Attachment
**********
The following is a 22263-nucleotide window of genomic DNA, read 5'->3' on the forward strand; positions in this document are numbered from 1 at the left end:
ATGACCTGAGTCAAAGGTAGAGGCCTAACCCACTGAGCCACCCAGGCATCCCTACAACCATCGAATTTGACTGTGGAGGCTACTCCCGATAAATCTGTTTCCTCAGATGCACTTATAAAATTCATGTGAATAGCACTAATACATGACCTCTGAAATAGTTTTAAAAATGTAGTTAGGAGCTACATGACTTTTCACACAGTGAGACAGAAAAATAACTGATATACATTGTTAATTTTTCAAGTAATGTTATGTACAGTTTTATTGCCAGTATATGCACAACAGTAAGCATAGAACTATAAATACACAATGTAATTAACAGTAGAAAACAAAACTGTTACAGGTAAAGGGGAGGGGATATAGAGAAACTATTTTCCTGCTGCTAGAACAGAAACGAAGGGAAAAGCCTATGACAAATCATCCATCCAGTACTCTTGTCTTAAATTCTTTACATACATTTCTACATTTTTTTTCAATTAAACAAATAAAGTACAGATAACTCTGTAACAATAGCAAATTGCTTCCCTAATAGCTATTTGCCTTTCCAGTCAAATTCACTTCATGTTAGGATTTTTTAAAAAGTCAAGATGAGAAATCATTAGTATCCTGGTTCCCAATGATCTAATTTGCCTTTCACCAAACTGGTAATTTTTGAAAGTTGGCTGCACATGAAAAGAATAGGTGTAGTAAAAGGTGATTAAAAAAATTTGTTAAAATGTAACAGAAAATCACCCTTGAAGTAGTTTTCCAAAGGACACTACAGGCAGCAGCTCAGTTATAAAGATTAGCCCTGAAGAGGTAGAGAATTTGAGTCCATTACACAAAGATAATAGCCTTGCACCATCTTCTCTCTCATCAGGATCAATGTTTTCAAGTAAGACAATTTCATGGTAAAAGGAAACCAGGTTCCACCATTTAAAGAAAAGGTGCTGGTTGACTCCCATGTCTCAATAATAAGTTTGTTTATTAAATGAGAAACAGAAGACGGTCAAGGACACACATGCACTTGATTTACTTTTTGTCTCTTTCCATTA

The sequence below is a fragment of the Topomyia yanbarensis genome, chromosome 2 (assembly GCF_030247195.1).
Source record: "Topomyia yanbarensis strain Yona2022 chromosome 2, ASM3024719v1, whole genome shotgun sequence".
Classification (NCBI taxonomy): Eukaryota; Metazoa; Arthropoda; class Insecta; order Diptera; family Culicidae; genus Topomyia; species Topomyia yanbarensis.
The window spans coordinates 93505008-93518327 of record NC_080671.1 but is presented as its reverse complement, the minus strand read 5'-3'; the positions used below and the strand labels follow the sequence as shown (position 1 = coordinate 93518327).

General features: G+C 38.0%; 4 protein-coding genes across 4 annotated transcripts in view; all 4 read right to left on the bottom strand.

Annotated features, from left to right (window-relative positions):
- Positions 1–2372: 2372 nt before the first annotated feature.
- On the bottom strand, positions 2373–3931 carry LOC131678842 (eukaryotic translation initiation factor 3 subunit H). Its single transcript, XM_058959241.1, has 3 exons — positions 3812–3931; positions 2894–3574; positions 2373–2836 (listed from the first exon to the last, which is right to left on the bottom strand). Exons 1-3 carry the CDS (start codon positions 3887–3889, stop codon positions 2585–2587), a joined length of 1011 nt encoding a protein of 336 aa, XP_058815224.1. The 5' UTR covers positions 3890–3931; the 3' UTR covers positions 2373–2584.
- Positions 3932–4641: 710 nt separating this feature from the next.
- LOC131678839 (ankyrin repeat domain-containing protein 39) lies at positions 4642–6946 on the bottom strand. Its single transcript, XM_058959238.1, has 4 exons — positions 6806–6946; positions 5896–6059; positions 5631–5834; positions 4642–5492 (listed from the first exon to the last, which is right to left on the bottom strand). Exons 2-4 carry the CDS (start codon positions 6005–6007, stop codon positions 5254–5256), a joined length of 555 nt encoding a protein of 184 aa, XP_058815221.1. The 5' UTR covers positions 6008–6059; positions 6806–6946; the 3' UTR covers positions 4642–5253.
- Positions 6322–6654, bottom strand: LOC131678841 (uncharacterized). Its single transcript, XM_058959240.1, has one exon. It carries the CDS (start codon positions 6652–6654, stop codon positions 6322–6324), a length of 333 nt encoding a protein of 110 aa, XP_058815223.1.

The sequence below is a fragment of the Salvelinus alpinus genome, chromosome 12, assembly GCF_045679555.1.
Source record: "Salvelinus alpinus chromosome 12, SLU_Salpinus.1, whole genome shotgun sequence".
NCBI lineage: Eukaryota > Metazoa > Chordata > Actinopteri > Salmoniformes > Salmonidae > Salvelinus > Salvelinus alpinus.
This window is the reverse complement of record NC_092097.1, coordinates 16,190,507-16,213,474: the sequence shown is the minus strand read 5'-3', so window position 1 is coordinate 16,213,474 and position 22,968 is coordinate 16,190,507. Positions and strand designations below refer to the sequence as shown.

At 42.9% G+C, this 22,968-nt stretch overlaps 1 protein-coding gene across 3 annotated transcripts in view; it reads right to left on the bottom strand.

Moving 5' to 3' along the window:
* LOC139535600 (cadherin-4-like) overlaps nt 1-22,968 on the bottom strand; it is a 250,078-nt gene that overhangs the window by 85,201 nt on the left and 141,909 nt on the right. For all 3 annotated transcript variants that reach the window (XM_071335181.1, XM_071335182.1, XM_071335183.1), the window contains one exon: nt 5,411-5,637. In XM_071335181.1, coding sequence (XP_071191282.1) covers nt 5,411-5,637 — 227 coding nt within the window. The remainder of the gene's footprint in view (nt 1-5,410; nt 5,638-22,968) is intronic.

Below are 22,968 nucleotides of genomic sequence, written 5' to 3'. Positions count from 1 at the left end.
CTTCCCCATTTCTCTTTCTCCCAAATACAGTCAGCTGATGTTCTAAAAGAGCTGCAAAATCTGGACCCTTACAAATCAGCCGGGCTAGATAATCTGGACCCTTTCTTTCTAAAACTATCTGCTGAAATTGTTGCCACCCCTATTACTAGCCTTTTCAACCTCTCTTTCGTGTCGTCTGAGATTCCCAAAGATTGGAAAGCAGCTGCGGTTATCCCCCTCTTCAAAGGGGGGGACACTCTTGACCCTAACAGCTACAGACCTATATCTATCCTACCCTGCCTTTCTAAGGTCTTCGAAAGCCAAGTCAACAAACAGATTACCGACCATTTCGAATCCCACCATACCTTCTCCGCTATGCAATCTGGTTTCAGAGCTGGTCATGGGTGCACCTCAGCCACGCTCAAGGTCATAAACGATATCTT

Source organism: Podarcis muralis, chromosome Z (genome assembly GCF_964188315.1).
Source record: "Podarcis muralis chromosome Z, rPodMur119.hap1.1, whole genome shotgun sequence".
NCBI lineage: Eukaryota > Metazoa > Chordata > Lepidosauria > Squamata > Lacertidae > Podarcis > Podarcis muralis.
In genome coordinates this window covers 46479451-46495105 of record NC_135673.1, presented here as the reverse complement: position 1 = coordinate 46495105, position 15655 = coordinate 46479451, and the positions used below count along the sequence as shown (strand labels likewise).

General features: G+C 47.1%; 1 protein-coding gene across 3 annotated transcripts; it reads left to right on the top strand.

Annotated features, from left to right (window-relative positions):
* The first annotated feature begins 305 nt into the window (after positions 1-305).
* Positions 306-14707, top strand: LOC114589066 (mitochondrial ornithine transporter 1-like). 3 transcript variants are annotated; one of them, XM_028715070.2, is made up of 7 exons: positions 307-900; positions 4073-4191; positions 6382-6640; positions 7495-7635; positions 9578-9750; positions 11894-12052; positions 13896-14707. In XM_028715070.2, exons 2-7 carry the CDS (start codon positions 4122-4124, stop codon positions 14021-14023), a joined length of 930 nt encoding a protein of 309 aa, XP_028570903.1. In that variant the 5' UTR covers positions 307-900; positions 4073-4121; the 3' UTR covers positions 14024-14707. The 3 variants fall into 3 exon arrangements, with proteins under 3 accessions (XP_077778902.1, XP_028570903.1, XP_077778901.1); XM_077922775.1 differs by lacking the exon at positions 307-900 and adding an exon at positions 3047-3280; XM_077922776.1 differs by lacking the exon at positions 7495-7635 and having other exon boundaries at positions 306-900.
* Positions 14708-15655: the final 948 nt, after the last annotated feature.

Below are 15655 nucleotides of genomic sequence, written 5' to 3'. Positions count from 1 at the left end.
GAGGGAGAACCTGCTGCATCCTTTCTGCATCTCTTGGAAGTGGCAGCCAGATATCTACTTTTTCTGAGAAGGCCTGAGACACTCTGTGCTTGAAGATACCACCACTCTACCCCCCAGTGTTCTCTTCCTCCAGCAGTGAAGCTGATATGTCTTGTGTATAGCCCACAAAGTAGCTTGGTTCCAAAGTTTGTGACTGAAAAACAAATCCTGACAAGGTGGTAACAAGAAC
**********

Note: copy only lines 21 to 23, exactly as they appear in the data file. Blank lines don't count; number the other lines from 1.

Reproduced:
Below are 22,968 nucleotides of genomic sequence, written 5' to 3'. Positions count from 1 at the left end.
CTTCCCCATTTCTCTTTCTCCCAAATACAGTCAGCTGATGTTCTAAAAGAGCTGCAAAATCTGGACCCTTACAAATCAGCCGGGCTAGATAATCTGGACCCTTTCTTTCTAAAACTATCTGCTGAAATTGTTGCCACCCCTATTACTAGCCTTTTCAACCTCTCTTTCGTGTCGTCTGAGATTCCCAAAGATTGGAAAGCAGCTGCGGTTATCCCCCTCTTCAAAGGGGGGGACACTCTTGACCCTAACAGCTACAGACCTATATCTATCCTACCCTGCCTTTCTAAGGTCTTCGAAAGCCAAGTCAACAAACAGATTACCGACCATTTCGAATCCCACCATACCTTCTCCGCTATGCAATCTGGTTTCAGAGCTGGTCATGGGTGCACCTCAGCCACGCTCAAGGTCATAAACGATATCTT

Source organism: Podarcis muralis, chromosome Z (genome assembly GCF_964188315.1).